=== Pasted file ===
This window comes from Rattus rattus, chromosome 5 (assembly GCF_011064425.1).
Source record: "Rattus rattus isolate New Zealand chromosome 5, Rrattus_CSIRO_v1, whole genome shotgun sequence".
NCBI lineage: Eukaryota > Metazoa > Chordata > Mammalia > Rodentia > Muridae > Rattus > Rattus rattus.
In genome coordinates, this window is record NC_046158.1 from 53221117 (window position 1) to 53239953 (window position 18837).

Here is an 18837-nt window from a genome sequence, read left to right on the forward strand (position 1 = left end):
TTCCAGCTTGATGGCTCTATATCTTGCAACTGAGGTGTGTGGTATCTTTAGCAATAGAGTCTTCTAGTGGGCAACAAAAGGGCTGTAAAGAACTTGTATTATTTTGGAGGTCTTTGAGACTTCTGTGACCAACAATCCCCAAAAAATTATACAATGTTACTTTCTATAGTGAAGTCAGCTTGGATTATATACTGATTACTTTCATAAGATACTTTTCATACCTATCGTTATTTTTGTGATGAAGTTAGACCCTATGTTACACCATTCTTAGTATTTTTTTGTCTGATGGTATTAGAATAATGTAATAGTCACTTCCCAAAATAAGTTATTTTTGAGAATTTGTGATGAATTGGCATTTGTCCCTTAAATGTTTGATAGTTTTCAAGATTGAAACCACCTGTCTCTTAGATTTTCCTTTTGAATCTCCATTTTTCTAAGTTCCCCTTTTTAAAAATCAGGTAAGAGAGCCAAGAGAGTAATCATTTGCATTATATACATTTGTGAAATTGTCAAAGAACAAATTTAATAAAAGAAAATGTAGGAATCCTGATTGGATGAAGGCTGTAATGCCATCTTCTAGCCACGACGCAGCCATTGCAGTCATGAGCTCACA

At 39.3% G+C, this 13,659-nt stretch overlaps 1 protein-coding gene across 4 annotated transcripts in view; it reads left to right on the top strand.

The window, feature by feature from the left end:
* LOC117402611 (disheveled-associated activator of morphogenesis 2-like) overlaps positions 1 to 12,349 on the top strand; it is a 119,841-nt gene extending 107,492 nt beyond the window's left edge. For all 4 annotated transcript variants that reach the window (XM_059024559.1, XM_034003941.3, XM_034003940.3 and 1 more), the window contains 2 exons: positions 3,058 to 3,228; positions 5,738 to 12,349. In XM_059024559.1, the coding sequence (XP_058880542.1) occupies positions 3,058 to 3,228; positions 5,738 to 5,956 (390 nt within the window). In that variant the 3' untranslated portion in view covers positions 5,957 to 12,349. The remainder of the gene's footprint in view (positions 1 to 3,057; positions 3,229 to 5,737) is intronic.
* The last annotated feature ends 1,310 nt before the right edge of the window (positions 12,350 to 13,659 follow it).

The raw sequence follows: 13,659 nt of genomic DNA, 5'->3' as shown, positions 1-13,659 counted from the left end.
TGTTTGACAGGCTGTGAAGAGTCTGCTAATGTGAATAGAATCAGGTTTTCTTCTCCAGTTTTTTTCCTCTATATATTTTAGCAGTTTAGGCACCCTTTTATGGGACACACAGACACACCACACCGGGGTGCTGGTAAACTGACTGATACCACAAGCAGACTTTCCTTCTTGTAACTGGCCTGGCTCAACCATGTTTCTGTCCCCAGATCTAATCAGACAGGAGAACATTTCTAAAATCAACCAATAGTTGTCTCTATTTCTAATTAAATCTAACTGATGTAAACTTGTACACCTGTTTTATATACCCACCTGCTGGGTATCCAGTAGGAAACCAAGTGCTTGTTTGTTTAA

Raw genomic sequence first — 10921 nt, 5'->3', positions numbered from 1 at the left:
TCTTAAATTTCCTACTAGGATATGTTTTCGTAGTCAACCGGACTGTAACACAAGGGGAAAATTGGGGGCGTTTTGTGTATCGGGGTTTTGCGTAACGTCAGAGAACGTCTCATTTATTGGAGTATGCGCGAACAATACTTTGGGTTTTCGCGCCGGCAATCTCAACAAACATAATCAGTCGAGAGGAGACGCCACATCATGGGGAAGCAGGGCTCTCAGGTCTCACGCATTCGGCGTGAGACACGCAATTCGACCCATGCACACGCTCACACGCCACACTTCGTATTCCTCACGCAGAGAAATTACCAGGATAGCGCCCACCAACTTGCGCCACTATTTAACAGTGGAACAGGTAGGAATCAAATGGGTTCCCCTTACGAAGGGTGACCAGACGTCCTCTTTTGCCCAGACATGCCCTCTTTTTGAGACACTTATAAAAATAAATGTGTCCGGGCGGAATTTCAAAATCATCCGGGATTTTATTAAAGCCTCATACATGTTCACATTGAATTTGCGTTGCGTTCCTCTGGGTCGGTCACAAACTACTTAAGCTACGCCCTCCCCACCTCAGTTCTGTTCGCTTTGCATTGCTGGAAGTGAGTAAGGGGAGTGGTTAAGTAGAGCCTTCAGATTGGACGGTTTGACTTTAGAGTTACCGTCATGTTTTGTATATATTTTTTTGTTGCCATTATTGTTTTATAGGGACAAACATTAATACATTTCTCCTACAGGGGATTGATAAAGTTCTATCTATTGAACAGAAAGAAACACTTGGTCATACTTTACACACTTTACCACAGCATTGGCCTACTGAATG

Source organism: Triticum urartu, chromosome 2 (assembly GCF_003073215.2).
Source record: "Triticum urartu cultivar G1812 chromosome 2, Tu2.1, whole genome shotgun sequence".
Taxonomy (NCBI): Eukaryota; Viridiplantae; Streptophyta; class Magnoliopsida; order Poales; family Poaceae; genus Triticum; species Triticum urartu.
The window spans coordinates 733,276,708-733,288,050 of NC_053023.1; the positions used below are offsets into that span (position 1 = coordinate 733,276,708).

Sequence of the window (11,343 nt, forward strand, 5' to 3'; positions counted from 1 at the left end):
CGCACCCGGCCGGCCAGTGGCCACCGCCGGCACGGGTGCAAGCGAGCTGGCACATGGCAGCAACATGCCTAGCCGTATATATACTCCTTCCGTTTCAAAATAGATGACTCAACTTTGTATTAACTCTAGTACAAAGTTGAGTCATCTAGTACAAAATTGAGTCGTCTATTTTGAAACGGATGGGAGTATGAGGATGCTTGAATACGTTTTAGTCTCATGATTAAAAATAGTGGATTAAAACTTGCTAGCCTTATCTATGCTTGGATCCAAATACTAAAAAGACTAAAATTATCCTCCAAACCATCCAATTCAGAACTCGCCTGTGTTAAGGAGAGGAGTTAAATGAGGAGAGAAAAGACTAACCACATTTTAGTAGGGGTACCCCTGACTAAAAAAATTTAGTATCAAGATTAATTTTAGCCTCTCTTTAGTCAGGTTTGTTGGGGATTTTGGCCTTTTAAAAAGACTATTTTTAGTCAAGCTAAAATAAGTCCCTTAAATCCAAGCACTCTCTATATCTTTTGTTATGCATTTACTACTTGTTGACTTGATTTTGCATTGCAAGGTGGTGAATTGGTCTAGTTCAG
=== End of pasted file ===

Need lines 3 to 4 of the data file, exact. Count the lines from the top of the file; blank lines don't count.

NCBI lineage: Eukaryota > Metazoa > Chordata > Mammalia > Rodentia > Muridae > Rattus > Rattus rattus.
In genome coordinates, this window is record NC_046158.1 from 53221117 (window position 1) to 53239953 (window position 18837).